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Jessie Allison headed to WKU after becoming first Wayne County student to receive associate's degree in high school

Jessie Allison with president of SCC


WCHS 2019 Graduate, Jessie Allison, presenting a speech about how she was able to obtain an associates degree and a high school degree as a virtual student during the May Board of Education Meeting.

(L-R) Jessie Allison receives a certificate of recognition from Chairperson Donna Blevins

(L-R) Board Member Jarrod Criswell, Chairperson Donna Blevins, Jessie Allison, Vice Chairperson Melissa Upchurch, Board Member Whitney Smith, and Board Member Larry Muse

Allison headed to WKU after being first Wayne County High School student to earn an associate’s degree

                Wayne County High School 2019 graduate Jessie Allison will go down in school history for being Wayne County Schools’ first student to receive a college associate’s degree, at the same time she obtained her recent high school diploma.

                This milestone was recognized by the Wayne County Board of Education, as well as Wayne County High School at the close of the school year. Allison is a perfect example of how a non-traditional, very motivated student can push themselves to high levels.

                Her achievement is a dream of administrators that goes back four years ago when the early college facet of the Pathways Program was launched. The early college program is a perfect fit for families in Wayne County interested in the cost savings incurred when their children have to travel a considerable distance, paying for housing and all the long distance expenses at a university or college. The dual credit classes offered at the high school are less expensive and give students a leg up on the cost of a college education, perhaps keeping them from having to obtain student loans.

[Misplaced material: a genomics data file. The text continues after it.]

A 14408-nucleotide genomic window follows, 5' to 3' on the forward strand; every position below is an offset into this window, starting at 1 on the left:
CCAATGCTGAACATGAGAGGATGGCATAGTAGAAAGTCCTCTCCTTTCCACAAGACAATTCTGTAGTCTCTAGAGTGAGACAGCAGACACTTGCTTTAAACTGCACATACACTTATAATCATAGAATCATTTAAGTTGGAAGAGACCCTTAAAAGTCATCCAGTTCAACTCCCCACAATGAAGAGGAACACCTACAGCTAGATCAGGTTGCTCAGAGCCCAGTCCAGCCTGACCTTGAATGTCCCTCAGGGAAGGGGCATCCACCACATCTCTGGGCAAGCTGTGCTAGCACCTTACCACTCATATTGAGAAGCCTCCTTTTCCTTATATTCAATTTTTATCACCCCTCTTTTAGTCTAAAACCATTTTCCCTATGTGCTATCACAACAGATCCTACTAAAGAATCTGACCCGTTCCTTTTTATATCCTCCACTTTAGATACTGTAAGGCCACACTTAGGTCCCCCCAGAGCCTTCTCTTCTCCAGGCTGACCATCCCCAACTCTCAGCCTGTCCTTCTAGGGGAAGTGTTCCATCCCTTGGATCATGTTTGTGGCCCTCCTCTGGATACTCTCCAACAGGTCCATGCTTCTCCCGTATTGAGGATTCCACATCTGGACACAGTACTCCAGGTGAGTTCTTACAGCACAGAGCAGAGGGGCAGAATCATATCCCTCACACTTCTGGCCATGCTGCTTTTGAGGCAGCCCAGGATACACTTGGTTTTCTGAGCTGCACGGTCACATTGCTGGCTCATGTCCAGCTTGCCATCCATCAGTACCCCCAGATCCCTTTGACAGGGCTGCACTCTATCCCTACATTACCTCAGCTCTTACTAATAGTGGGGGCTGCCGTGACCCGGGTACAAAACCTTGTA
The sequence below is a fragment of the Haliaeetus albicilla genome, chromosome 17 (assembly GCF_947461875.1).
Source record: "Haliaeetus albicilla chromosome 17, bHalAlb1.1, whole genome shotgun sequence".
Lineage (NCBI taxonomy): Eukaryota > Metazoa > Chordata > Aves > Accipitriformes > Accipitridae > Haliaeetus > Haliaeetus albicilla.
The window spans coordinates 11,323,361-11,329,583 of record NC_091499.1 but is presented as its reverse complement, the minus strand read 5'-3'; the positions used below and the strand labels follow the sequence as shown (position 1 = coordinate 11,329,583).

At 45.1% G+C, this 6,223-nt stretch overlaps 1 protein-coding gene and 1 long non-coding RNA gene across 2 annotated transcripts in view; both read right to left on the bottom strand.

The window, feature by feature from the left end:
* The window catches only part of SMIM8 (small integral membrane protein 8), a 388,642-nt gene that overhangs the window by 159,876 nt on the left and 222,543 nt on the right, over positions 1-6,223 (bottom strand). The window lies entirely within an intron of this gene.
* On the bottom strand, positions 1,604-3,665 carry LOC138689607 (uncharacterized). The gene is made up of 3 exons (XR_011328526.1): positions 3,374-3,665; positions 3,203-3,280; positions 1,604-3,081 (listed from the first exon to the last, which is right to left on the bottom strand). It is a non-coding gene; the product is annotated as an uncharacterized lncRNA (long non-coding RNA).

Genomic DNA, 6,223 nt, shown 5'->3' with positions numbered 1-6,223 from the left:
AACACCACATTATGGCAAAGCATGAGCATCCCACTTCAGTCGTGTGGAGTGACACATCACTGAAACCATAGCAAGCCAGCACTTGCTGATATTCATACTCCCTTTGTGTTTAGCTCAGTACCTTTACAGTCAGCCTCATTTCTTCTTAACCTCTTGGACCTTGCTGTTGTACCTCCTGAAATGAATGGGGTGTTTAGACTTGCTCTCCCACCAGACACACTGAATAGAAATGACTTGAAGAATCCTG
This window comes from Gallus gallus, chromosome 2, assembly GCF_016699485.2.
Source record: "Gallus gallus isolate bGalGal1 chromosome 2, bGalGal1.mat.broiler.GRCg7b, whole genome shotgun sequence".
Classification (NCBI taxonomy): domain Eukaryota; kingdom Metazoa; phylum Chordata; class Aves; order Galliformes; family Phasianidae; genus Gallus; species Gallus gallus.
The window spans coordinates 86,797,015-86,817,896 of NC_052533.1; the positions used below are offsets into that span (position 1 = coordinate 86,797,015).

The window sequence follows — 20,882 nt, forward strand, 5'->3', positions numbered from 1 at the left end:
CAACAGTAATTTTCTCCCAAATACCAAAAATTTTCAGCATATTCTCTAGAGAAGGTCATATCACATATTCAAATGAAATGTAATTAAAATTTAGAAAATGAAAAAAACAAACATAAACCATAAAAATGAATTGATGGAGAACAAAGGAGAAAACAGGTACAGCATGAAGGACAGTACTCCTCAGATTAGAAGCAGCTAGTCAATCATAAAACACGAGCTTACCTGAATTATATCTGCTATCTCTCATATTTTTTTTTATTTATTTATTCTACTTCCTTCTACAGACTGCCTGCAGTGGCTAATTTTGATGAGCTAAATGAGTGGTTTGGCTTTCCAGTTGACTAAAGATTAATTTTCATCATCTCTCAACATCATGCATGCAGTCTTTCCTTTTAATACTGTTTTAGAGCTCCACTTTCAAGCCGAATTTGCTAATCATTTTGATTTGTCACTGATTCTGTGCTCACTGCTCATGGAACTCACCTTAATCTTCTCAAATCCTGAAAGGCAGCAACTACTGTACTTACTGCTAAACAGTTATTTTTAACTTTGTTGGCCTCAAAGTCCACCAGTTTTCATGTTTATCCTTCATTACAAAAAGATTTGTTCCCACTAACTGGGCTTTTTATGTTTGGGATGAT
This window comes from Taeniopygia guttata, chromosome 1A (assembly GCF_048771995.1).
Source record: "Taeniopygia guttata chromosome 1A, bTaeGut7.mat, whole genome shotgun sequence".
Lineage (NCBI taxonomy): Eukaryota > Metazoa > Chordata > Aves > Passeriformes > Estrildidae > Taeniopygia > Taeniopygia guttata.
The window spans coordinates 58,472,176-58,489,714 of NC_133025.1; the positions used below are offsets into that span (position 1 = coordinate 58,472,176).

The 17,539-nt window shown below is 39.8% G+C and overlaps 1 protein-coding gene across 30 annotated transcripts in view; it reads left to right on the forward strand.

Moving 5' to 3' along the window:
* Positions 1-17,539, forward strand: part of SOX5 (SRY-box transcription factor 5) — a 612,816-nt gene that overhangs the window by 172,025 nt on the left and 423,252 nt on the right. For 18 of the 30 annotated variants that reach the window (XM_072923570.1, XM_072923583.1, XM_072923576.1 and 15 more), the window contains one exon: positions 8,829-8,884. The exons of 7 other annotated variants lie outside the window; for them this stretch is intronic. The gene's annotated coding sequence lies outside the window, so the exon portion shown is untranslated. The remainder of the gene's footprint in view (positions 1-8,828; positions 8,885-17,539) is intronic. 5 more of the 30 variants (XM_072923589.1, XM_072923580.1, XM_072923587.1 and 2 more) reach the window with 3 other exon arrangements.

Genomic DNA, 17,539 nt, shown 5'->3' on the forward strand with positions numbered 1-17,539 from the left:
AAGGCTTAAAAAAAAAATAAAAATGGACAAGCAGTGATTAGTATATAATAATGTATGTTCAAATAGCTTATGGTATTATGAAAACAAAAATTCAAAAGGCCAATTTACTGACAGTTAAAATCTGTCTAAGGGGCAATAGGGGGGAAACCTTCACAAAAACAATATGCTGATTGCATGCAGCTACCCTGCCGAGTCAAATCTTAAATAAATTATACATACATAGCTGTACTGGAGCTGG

Administrators from both Wayne County Schools and Somerset Community College celebrated her achievement because Allison made that dream come true by obtaining 60 hours of dual credit college classes. She earned an Associate’s Degree from Somerset Community College, as a result of her efforts and dedication to her studies. She is amongst only a handful of students that have obtained an early college degree from Somerset Community College, in the last few years, by taking advantage of dual credit courses offered at the high school level.